But also if the three central defenders push out, it is hardly a cause for concern. Compared to last season, it has become much more difficult to disrupt Union’s compactness and open up spaces between the lines.
This points to how the game on Saturday evening will not likely play out: Union will try to put Bayern under pressure from a deep shape. There is a danger that they will become too passive, as was the case at times in the last encounter in the second half of the season, but one, Bayern are not as strong as they were then, and two, Union will have learned from that – their performances this season at least indicate they did.
However, the Eisernen are short-handed ahead of the clash with Munich: Key players like Andrich (suspended) and Max Kruse are missing, as are Pohjanpalo, Ujah and Schlotterbeck. In addition, Hübner might not be fit in time, which in turn means that Fischer will have to improvise at the back. Julian Ryerson, who can be used flexibly, could start at the back if his coach does not start him in midfield.
At least things are looking good for Christian Gentner. The experienced former Stuttgart player could replace Andrich, whose running and tackling skills will be sorely lacking. However, it is unclear whether Fischer trusts him to play 90 minutes yet.
At Bayern, Lewandowski and Alaba will be fit in time. However, Flick has announced that he will discuss changes to the current style of play with the coaching team for the remaining matches of this year. How serious he is about this might become apparent as soon as the game against Union, who are strong in transition. Perhaps Flick will opt for a more defensive setup than before.
In our exclusive Patreon article, we analysed FC Bayern’s defensive and possession problems in detail in mid-week and pointed out possible courses of action that the coaching team now has.
The simplest, but perhaps also most efficient adjustment would be for Flick to give clearer marching orders to his full-backs. Bayern basically use an asymmetrical shape in defense, but it often does not seem to be clearly defined. The typical pattern could be seen before the 0-1 against Leipzig: Left-back Alaba as the full-back on the near side of the ball pushed up while Pavard on the far side stayed back near the halfway line close to the center-backs.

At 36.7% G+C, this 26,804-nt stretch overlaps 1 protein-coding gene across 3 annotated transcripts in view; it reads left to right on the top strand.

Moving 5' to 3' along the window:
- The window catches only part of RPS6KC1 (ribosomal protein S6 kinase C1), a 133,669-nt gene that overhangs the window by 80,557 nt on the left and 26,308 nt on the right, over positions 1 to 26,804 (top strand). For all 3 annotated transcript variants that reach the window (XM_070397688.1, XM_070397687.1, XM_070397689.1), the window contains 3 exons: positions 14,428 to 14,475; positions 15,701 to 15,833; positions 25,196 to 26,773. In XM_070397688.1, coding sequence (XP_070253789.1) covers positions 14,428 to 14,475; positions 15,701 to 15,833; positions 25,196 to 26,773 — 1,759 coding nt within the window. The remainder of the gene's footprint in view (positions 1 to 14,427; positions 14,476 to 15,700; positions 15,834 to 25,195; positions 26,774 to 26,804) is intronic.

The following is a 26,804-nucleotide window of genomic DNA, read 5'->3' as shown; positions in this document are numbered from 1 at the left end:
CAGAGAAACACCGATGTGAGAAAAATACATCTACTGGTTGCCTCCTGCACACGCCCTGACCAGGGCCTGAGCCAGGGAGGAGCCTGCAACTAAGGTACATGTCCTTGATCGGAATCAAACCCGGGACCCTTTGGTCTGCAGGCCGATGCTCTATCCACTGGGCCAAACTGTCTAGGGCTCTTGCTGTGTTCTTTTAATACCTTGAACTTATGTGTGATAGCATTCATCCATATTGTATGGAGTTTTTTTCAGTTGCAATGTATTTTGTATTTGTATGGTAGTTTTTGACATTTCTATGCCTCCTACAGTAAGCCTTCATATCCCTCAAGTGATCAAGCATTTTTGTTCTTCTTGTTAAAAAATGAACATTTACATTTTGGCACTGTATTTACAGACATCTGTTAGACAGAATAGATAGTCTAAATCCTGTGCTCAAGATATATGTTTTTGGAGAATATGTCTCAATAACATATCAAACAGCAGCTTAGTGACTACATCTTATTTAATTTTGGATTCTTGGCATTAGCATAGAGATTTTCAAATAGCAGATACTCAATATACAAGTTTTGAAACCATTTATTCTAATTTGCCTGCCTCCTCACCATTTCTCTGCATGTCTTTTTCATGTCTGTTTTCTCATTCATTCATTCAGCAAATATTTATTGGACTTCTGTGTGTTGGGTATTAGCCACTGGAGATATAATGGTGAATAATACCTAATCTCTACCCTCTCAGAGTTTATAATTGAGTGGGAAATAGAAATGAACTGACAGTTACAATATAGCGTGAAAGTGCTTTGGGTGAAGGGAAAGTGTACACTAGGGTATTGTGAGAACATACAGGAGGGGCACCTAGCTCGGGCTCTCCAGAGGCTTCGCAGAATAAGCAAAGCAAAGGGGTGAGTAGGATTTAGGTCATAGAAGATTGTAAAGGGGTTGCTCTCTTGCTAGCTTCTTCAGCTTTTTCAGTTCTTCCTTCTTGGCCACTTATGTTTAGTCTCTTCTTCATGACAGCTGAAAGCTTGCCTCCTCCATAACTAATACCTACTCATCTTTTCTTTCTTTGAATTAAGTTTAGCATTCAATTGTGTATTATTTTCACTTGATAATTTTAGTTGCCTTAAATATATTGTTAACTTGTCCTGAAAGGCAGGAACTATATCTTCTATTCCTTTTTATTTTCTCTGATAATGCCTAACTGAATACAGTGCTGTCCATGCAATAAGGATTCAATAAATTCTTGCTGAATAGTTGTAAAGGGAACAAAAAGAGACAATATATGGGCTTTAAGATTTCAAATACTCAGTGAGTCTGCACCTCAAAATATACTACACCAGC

But then Pavard started to run forward to offer himself as a passing option in a gap high up on the right wing he had spotted. At the same moment, however, Müller played a loose pass and suddenly Leipzig could counter-attack. Pavard’s previous sprint had caught him cold up high with several meters to catch up running back. Had he not pushed up beforehand, Bayern might have been able to defend the counter-attack having more bodies at the back.
Flick could therefore sacrifice offensive penetration for a little more stability at the back by issuing the clear order that the full-back closest to the ball is allowed to go forward while the other one has stay behind and to protect – no matter what spaces are available up front. Perhaps a few good attacking opportunities would be lost as a result, but that should be manageable for a team like Bayern.
The Bayern team cannot afford to offer Union any such invitations. Even without Kruse, the Eisernen are too strong in offensive transition.
For FC Bayern, this match will be more of a test than it appears on paper. And for Union it will be a test, too: How close are they really to be able to establish themselves in the top half of the table?
With their reliable defense and their strength in transition, Union have exactly what it has taken to beat Bayern in recent weeks. It will be interesting to see whether Flick makes changes to his team that go beyond personnel changes.